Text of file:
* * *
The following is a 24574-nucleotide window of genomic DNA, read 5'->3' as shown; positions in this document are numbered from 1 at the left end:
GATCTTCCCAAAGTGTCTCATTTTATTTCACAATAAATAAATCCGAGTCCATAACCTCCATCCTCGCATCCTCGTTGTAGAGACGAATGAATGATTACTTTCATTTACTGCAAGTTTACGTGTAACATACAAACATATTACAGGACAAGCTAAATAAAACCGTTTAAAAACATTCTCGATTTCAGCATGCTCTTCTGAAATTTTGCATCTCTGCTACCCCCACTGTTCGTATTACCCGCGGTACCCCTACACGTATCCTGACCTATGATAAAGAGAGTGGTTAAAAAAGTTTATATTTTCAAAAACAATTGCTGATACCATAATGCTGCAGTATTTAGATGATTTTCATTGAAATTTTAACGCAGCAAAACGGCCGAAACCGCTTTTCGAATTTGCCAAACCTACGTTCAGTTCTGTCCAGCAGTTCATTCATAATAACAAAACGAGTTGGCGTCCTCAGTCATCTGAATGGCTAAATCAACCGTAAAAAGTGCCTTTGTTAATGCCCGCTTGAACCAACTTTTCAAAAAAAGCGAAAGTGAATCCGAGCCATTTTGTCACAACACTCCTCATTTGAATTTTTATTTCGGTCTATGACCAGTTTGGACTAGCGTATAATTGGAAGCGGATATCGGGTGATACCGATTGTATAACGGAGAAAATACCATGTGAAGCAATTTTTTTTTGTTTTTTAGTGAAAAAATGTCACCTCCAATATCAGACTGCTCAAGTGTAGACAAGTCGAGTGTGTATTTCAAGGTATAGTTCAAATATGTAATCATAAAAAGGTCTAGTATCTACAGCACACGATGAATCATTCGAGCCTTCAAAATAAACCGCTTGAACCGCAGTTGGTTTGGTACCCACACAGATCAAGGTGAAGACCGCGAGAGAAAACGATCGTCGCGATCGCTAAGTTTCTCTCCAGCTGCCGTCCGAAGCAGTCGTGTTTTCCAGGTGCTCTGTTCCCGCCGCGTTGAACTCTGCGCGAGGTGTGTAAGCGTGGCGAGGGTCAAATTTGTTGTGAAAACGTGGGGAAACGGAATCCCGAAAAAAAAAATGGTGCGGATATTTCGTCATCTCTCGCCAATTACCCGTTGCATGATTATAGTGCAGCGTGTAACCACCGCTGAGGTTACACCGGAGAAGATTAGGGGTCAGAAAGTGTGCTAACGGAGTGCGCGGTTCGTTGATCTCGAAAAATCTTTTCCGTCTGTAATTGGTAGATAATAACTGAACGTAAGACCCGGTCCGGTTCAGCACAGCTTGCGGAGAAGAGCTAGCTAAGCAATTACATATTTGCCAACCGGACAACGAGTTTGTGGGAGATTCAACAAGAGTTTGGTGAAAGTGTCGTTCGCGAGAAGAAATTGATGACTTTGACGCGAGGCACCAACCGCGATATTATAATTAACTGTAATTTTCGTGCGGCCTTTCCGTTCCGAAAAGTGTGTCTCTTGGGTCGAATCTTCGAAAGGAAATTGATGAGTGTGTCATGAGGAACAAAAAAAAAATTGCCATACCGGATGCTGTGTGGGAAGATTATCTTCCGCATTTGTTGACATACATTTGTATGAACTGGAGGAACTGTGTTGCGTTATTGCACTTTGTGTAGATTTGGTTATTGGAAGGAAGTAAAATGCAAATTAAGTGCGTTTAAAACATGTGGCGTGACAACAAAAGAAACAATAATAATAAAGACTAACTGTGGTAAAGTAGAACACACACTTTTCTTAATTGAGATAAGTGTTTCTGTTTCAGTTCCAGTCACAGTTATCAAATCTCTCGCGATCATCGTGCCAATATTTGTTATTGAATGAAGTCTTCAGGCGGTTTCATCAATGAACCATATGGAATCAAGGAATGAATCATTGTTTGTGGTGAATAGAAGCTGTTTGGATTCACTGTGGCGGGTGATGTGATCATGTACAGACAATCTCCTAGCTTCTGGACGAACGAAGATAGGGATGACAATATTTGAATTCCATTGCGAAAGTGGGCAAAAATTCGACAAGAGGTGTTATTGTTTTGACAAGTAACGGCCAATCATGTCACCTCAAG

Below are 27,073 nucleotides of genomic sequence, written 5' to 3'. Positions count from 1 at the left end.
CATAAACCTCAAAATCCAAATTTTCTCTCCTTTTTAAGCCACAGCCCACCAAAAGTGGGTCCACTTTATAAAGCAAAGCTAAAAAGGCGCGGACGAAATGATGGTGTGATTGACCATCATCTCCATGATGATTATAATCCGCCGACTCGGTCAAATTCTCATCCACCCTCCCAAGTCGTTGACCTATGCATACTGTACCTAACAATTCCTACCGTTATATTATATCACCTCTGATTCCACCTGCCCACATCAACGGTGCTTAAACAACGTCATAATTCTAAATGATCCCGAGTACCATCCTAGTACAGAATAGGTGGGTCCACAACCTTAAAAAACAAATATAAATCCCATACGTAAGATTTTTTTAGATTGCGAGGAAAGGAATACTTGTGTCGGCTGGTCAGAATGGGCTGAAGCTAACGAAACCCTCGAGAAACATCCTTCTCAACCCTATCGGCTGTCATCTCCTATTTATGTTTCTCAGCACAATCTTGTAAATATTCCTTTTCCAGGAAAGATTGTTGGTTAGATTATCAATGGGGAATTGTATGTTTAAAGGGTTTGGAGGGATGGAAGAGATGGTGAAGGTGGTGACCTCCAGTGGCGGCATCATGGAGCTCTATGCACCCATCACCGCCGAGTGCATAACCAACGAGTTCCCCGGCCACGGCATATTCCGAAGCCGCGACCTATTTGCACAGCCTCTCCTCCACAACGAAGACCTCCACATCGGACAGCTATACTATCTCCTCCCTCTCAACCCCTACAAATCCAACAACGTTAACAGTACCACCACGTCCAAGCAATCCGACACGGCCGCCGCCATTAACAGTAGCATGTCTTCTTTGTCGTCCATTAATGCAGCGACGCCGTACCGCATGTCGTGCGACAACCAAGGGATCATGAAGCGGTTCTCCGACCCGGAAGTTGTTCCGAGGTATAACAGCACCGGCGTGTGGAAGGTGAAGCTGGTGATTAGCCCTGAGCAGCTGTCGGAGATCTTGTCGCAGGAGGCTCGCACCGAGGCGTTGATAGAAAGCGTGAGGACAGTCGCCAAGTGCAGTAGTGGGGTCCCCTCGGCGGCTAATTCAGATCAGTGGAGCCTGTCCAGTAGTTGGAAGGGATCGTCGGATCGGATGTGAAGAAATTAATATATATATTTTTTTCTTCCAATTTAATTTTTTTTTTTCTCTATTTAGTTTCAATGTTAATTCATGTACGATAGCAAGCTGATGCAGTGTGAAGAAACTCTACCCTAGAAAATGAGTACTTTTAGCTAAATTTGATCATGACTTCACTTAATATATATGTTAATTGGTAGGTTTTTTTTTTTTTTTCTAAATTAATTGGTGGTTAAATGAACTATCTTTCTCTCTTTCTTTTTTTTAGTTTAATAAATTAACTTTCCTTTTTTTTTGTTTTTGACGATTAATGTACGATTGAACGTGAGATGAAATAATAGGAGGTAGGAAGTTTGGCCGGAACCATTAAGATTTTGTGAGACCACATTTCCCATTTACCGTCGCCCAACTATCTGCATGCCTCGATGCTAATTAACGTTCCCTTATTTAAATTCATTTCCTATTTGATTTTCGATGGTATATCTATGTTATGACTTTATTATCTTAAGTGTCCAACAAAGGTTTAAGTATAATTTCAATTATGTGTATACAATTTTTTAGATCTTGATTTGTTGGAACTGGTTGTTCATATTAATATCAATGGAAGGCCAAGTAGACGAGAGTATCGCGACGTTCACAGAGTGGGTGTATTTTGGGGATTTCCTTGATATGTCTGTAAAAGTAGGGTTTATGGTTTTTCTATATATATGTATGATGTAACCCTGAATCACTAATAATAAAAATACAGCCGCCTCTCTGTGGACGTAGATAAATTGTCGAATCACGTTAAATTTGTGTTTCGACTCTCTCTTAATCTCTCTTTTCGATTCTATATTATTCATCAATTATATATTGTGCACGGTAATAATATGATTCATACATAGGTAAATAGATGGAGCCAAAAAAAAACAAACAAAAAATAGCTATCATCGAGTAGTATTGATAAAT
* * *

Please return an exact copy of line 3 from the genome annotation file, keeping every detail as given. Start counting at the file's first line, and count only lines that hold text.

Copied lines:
Below are 27,073 nucleotides of genomic sequence, written 5' to 3'. Positions count from 1 at the left end.